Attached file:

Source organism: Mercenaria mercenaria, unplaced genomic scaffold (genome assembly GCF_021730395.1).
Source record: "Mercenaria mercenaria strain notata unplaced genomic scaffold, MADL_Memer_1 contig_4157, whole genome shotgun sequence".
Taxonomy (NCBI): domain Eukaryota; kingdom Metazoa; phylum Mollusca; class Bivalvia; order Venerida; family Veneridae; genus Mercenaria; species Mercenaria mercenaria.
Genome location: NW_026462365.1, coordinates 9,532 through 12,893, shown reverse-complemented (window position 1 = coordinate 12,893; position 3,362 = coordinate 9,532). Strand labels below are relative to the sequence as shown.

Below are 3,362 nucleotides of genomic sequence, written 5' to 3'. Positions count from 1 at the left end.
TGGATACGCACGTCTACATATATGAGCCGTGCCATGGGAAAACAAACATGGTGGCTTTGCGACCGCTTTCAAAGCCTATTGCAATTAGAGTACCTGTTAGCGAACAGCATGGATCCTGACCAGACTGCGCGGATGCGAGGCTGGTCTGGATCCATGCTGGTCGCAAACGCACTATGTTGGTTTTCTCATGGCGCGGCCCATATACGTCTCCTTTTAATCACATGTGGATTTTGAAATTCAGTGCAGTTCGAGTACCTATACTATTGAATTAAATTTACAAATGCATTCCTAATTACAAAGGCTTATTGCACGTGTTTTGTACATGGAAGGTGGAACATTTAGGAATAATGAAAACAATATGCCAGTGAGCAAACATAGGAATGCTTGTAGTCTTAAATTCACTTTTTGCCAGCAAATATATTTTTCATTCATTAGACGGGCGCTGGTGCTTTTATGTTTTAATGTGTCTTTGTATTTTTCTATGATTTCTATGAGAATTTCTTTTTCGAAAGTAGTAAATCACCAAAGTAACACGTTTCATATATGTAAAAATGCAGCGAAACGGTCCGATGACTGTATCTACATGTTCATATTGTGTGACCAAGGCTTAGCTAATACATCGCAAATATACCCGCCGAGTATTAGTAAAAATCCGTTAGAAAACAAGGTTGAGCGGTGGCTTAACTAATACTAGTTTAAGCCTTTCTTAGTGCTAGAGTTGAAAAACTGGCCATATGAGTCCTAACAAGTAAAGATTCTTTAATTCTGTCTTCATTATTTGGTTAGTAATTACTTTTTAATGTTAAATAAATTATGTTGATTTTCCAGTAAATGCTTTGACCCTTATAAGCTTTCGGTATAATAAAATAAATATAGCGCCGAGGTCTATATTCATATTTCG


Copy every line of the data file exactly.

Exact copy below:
Source organism: Mercenaria mercenaria, unplaced genomic scaffold (genome assembly GCF_021730395.1).
Source record: "Mercenaria mercenaria strain notata unplaced genomic scaffold, MADL_Memer_1 contig_4157, whole genome shotgun sequence".
Taxonomy (NCBI): domain Eukaryota; kingdom Metazoa; phylum Mollusca; class Bivalvia; order Venerida; family Veneridae; genus Mercenaria; species Mercenaria mercenaria.
Genome location: NW_026462365.1, coordinates 9,532 through 12,893, shown reverse-complemented (window position 1 = coordinate 12,893; position 3,362 = coordinate 9,532). Strand labels below are relative to the sequence as shown.

Below are 3,362 nucleotides of genomic sequence, written 5' to 3'. Positions count from 1 at the left end.
TGGATACGCACGTCTACATATATGAGCCGTGCCATGGGAAAACAAACATGGTGGCTTTGCGACCGCTTTCAAAGCCTATTGCAATTAGAGTACCTGTTAGCGAACAGCATGGATCCTGACCAGACTGCGCGGATGCGAGGCTGGTCTGGATCCATGCTGGTCGCAAACGCACTATGTTGGTTTTCTCATGGCGCGGCCCATATACGTCTCCTTTTAATCACATGTGGATTTTGAAATTCAGTGCAGTTCGAGTACCTATACTATTGAATTAAATTTACAAATGCATTCCTAATTACAAAGGCTTATTGCACGTGTTTTGTACATGGAAGGTGGAACATTTAGGAATAATGAAAACAATATGCCAGTGAGCAAACATAGGAATGCTTGTAGTCTTAAATTCACTTTTTGCCAGCAAATATATTTTTCATTCATTAGACGGGCGCTGGTGCTTTTATGTTTTAATGTGTCTTTGTATTTTTCTATGATTTCTATGAGAATTTCTTTTTCGAAAGTAGTAAATCACCAAAGTAACACGTTTCATATATGTAAAAATGCAGCGAAACGGTCCGATGACTGTATCTACATGTTCATATTGTGTGACCAAGGCTTAGCTAATACATCGCAAATATACCCGCCGAGTATTAGTAAAAATCCGTTAGAAAACAAGGTTGAGCGGTGGCTTAACTAATACTAGTTTAAGCCTTTCTTAGTGCTAGAGTTGAAAAACTGGCCATATGAGTCCTAACAAGTAAAGATTCTTTAATTCTGTCTTCATTATTTGGTTAGTAATTACTTTTTAATGTTAAATAAATTATGTTGATTTTCCAGTAAATGCTTTGACCCTTATAAGCTTTCGGTATAATAAAATAAATATAGCGCCGAGGTCTATATTCATATTTCG